The global pandemic has affected students all over the world, and the open-and-closed, on-again, off-again, restrictions that have challenged parents, schools, businesses, and families in Canada have been even more of a challenge in Uganda. Prior to the pandemic, many of our sponsored students relied on the rhythm of regular life in boarding schools for each of three terms during the year, interspersed by visits to extended family or caregivers known as “home”.
The initial shutdown in 2020 was followed by a re-opening in March, 2021, and we were very encouraged to know that all 87 students under current sponsorship returned to class. This was remarkable, in that 18 percent of all students in the country did not return. to school. The students who completed the Primary 7, Secondary 4 and Secondary 6 wrote the governmental exams.
Sadly, though, as a result of a rapid increase in the spread of COVID-19 and the near collapse of the hospitals system, the government of Uganda imposed on May 21, 2021 a major lockdown.
This lockdown included not only the closure of all schools, but also the shut down of all public and private transportation, except for emergency vehicles. This meant that our volunteers who would normally travel to visit and support our sponsored students were unable to do so.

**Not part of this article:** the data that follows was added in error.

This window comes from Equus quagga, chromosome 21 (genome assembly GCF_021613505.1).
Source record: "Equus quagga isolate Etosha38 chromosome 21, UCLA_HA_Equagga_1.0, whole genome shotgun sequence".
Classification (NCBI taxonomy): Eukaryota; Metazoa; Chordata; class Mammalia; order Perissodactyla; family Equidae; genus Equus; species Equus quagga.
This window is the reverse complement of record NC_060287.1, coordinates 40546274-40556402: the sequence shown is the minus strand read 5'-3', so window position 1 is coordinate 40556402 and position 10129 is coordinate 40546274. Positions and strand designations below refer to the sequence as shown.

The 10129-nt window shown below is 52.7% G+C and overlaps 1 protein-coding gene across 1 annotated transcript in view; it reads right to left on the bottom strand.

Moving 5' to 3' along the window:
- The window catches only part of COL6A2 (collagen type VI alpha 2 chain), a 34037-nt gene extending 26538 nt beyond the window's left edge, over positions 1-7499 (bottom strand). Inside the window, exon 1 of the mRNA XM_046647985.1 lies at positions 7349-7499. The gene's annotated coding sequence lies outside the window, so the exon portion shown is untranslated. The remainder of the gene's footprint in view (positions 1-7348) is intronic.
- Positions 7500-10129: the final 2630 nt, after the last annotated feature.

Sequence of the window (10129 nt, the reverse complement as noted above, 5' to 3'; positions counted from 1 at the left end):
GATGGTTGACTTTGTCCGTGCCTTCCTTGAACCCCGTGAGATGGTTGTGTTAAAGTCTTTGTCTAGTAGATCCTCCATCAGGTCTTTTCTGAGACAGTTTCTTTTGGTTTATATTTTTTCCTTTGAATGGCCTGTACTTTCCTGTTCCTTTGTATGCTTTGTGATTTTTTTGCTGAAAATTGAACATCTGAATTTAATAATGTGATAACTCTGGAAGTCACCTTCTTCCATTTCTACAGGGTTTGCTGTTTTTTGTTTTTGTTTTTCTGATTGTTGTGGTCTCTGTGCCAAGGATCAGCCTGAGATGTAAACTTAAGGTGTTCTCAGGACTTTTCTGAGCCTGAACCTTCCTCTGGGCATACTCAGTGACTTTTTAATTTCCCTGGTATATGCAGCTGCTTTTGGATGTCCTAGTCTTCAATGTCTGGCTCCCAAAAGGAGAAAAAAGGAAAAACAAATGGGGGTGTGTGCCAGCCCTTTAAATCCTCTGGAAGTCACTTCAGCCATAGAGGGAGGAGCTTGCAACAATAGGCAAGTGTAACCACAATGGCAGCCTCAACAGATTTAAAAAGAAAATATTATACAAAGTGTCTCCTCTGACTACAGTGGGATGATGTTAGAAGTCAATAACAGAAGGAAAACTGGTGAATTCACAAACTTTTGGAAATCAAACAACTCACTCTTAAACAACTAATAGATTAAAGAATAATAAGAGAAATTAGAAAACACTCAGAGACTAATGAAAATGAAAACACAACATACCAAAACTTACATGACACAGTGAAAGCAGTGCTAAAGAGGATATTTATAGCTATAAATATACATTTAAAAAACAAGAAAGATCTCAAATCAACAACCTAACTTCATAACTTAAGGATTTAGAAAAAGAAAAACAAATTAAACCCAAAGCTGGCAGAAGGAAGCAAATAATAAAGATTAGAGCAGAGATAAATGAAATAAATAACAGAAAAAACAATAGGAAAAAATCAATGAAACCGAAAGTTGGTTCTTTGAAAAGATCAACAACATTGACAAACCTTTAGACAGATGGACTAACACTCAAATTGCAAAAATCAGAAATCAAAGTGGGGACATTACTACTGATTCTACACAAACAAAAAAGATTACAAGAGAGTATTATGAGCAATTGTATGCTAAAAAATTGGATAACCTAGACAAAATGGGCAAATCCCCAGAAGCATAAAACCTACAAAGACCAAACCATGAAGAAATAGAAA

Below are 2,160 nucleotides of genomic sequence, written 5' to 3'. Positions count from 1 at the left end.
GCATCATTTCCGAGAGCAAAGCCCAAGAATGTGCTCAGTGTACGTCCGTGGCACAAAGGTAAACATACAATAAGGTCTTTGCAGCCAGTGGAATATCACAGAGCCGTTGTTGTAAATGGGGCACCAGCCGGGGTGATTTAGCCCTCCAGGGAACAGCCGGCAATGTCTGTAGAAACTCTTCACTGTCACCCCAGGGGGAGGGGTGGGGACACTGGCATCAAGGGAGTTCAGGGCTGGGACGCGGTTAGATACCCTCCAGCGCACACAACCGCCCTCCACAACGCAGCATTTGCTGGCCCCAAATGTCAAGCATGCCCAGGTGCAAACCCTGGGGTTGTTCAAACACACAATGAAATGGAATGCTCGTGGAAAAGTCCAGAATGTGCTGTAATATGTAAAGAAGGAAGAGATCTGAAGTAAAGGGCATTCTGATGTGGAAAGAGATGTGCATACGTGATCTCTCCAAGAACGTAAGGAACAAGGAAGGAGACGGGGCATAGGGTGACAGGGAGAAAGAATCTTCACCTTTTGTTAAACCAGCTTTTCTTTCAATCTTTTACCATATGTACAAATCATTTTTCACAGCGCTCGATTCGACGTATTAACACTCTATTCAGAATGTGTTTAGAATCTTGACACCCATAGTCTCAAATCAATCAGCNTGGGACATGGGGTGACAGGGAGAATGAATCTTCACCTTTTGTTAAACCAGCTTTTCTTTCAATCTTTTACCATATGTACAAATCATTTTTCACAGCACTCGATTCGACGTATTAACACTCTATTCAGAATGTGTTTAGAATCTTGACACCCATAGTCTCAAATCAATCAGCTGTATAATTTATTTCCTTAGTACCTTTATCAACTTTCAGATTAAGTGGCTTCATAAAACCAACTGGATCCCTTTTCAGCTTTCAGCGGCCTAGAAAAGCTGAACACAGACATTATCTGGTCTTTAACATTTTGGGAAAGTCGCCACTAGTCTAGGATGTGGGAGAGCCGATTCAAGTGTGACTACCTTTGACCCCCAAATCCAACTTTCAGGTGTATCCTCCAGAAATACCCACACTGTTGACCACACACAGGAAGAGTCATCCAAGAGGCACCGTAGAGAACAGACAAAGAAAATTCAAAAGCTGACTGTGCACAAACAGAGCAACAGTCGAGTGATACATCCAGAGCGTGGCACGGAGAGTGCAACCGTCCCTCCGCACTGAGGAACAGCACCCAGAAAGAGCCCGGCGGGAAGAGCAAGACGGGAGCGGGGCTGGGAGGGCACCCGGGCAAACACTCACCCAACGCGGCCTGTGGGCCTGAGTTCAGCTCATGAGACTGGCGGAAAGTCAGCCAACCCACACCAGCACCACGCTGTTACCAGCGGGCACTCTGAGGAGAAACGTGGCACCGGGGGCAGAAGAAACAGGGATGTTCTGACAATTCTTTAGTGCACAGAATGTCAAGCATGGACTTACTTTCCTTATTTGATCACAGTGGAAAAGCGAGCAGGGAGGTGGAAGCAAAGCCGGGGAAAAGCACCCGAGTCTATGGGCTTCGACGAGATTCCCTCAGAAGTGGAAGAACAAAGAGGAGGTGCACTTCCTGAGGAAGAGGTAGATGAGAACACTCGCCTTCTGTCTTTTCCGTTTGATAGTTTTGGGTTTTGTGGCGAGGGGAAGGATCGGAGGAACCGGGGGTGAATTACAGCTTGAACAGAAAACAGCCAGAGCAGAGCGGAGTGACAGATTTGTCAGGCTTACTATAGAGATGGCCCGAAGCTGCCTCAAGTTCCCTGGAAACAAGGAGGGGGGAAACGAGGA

A report received during the summer indicated that two of our volunteers had contracted the COVID-19 virus, but subsequently recovered. We do not have a complete or accurate picture yet of the current health of our students.
Latest news received October 19, 2021 indicates that the restrictions continue at this point, as the vaccination rate in the country is less than ten percent. The government of Uganda has announced that Primary students may expect to return to classes in January, 2022, and Secondary students in April, 2022.
We encourage prayers for the health and well-being of our sponsored students, and indeed for the whole nation of Uganda, especially for orphaned children who are in a very vulnerable situation at this time.
Contributions of aid for the students in anticipation of the easing of restrictions which will allow for our volunteers to resume travel to visit them, and for the students’ return to studies in 2022 will be most welcome.
Our board of directors in Canada continues to be in periodic communication with key volunteers in Uganda and will provide further updates as they are available.
James T. Hurd,